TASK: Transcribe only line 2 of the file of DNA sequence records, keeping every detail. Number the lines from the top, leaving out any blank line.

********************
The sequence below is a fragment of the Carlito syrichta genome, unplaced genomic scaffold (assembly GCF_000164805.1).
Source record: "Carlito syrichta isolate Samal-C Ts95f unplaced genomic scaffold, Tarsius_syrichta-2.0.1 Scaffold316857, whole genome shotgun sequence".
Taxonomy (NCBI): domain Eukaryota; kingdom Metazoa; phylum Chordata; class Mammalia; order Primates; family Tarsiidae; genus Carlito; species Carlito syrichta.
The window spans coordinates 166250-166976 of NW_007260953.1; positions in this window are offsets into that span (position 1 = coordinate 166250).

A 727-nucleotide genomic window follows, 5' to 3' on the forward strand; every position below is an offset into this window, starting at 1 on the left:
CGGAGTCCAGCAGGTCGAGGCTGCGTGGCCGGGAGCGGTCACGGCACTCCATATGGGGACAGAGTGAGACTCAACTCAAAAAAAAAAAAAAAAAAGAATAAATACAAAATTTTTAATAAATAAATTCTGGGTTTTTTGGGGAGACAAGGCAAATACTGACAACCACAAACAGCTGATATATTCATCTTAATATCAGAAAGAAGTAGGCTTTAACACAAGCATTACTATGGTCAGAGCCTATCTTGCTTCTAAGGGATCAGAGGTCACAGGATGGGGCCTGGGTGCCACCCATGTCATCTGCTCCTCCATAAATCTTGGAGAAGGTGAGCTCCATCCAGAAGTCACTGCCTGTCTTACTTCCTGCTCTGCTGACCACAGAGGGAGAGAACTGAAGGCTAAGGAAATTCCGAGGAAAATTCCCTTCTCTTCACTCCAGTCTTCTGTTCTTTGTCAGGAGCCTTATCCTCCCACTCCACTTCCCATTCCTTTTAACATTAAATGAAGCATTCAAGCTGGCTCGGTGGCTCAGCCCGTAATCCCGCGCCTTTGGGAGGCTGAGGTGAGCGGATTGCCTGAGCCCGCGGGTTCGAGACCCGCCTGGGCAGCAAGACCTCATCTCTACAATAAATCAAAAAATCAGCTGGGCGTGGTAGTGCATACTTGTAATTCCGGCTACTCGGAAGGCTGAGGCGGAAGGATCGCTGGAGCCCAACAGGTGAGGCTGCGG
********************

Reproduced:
Source record: "Carlito syrichta isolate Samal-C Ts95f unplaced genomic scaffold, Tarsius_syrichta-2.0.1 Scaffold316857, whole genome shotgun sequence".